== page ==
Conceptualised and choreographed by Kuchipudi guru Vanashree Rao, ‘Tryambakam’ unfolds different layers of the Shaiva or Trika philosophy that establishes a connect between the manifest and un-manifest forms of Lord Shiva. This rather abstract thought was epitomised through concrete dramatic tales told through three lucid dance forms – Bharatanatyam, Kuchipudi, and Chhau. Hosted at the India Habitat Centre, the music score by Venkateswaran was the highlight of this thematic presentation.
The curtain opens to the most terrifying aspect of Tryambak or Rudra symbolised by the Aghora. Chhau dancer Kuleshwar Thakur adorned as Aghori stormed the audience with his brilliant footwork and leaps to equally powerful music and percussion that created an aura of thunder and lightning (Nature’s manifestation of Rudra as per Vedas). Two more dancers, dressed as Aghoris, join him to enhance the effect.
It must be said with every change of scene, the transition of dancers was almost invisible! S. Vasudevan’s Bharatanatyam replaces the Aghori dance with an invocation to that aspect of Lord Shiva. Trying something new, the artiste turned out to be a dancer of grace and originality. He undertook entirely different stances and footwork which were stunningly impressive.
The second layer unveils the unification of the static and the kinetic, establishing the second aspect of Shiva, through the Ardhanareeswar dance by Chhau artiste Prashant Kalia and Kuchipudi dancer Mouthushi Mazumdar. The duo looked Shiv-Shakti personified as they slid in and out of their orbits, striking brilliant postures. Both had immense stage presence plus staying power. Adi Sankaracharya’s verses on Ardhanareeswar got enhanced by the unique music and rendition to the duo’s dance. It was a creative piece of artistry where Shiva’s attributes were mimed by Shakti and vice-versa. Moutushi’s graceful and vigorous footwork matched the slithering moves of Prashant, and together they set the stage on fire!
The right choice
The third is the story of the human who could conquer the divine through sheer will power. The story of Kiratarjuneeyam was the right choice to underline this. Pandav prince Arjun who does penance to please Lord Shiva to gift him with his potent ‘Pashupath astra’ is put to test by the Lord Himself. Arjun strikes an arrow at the wild boar and is surprised to find another claimant to his catch, in the form of Kirata (wild dweller). Kirata challenges Arjun to combat in order to walk away with the boar. Arjun fights him out but soon realises that it is Lord Shiva in disguise. The latter pleased with His devotee’s single-minded pursuit bestows Pashupath Astra as a blessing. The act was given a cutting edge with Vasudevan as Shiva in Bharatanatyam waging a power-packed dance duel with Chhau dancer Arjun Dev Malik (Arjun). The exquisite dance of Parvathi by Ayana Mukherjee at the wings and Rohit as the wild boar added to the dramatic appeal of this episode.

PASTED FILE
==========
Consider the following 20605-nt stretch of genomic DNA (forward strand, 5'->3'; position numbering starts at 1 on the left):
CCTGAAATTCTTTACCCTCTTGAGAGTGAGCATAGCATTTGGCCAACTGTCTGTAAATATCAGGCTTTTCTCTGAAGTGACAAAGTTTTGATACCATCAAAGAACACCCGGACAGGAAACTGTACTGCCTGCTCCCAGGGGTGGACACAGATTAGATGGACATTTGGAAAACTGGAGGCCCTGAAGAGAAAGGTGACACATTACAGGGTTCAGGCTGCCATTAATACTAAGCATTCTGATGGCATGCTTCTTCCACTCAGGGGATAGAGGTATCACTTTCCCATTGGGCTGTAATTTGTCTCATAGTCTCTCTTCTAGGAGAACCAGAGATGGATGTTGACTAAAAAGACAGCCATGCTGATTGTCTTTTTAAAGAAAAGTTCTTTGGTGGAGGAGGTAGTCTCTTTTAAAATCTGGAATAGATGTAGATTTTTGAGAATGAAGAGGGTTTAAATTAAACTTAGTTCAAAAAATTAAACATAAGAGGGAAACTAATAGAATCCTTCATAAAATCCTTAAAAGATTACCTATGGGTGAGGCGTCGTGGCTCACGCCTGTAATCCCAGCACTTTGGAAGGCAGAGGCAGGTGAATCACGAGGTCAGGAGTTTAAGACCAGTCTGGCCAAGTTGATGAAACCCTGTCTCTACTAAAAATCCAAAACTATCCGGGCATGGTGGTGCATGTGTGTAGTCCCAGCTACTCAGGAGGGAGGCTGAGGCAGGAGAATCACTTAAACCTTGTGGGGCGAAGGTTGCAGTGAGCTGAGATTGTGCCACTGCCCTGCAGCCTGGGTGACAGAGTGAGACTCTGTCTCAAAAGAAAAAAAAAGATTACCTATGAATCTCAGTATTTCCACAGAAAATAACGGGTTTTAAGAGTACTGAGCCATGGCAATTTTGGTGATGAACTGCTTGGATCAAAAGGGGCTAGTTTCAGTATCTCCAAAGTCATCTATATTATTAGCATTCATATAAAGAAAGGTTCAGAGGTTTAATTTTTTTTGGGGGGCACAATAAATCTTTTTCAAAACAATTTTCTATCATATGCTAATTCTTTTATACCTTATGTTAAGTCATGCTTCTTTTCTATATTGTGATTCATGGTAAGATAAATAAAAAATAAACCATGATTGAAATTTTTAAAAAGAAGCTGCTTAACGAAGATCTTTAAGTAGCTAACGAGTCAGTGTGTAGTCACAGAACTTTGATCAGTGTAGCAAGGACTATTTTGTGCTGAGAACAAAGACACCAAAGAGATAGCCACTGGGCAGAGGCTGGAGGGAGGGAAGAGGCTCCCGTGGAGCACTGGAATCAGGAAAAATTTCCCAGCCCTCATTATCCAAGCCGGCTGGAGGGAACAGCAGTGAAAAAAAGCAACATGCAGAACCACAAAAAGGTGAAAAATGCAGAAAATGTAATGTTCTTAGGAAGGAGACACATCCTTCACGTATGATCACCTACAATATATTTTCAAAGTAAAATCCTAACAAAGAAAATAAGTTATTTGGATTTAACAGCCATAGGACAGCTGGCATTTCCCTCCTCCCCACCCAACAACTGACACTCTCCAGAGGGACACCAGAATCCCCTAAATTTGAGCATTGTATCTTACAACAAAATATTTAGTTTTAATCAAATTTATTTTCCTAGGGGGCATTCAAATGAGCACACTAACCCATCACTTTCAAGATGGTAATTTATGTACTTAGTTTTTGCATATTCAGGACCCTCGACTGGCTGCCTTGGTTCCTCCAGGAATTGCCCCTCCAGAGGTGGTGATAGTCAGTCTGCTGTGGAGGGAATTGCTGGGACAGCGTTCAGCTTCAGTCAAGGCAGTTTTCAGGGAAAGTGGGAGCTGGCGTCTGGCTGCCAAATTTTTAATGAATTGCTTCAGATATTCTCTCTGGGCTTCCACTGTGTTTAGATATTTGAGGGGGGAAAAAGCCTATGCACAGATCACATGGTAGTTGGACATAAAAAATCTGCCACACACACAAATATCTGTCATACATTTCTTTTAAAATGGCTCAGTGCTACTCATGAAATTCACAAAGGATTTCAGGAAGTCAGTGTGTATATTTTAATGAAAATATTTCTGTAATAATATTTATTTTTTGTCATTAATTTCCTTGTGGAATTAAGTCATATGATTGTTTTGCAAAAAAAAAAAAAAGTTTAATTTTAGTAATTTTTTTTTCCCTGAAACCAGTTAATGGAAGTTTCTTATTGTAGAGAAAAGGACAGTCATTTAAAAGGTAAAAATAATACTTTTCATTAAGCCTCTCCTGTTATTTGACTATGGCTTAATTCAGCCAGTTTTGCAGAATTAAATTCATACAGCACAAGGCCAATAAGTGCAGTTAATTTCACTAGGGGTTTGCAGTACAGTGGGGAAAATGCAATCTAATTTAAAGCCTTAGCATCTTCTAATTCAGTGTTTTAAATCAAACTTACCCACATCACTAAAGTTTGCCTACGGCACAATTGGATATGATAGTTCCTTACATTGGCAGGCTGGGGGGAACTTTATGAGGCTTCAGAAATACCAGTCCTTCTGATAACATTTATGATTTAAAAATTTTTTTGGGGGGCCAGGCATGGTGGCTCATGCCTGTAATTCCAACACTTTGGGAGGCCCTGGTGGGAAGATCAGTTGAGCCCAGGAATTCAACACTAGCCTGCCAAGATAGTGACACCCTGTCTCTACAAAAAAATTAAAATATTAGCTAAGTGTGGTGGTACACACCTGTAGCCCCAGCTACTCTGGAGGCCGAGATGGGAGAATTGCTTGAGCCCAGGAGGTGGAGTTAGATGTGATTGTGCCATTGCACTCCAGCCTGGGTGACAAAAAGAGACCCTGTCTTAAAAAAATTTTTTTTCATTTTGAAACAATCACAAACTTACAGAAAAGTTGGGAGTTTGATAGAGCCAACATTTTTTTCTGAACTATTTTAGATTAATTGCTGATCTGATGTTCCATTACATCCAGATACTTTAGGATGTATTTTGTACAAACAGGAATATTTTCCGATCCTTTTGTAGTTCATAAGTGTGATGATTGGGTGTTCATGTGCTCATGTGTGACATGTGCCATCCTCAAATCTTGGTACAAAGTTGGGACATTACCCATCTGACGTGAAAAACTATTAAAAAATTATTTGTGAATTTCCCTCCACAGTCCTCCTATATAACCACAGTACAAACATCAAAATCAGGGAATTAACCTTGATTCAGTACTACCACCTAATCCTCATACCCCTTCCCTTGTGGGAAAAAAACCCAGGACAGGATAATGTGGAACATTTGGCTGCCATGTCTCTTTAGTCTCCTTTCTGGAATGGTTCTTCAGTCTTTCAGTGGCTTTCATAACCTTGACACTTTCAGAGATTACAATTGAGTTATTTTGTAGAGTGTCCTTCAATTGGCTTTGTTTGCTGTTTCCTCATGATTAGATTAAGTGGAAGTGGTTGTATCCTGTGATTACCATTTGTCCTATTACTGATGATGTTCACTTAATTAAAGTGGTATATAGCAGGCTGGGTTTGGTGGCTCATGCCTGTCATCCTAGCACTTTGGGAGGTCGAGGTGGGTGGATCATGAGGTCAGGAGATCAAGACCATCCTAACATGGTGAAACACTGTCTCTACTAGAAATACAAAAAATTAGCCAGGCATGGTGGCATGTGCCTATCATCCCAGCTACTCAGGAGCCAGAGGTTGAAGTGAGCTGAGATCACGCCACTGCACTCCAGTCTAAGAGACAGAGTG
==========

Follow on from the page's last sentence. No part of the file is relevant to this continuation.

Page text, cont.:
The scene shifts to the nirgun (un-manifest) form of Lord Shiva on earth through the 12 (dwadasha) jyotirlinga. The group enacts the twelve divine locations with vivid depictions of each of the twelve Shivling and the enormity of their existence in different locations . The coming together of five dancers into a rotating pillar-like stance to the invocation of Shiva’s five faces/aspects was reminiscent of lord Pashupatinath (Nepal). Though aesthetically perfect, this five-faced depiction could have been reduced to three to keep in tune with the title or the five eulogising verses to Shadyojata, Vamadev, Aghora, Tatpurush and Ishaan should have been recited to justify the stance and dance. In the present form, it looked slightly out of context.
Ayana Mukherjee as Yama proved to be a spectacular dancer in the episode of “Markandeya”. The rescue of the young devotee from the jaws of death was enacted by Vasudevan with elan. The chant of Mahamrityunjaya mantra in the background subtly traced the origin of this potent mantra to rishi Markandeya. Mahishasura Mardini dance as the finale was apt to state that the world is ruled by the energetic aspect of Shiva, viz Shakti who has myriad manifestations . Vanashree Rao as Devi flanked by Her ferocious facets – dancers personified as Chandi, Chamundi, etc made a picturesque presentation of divine annihilation of the evil (personified as Mahishasura by Vasudevan) to regain and establish a balance in creation.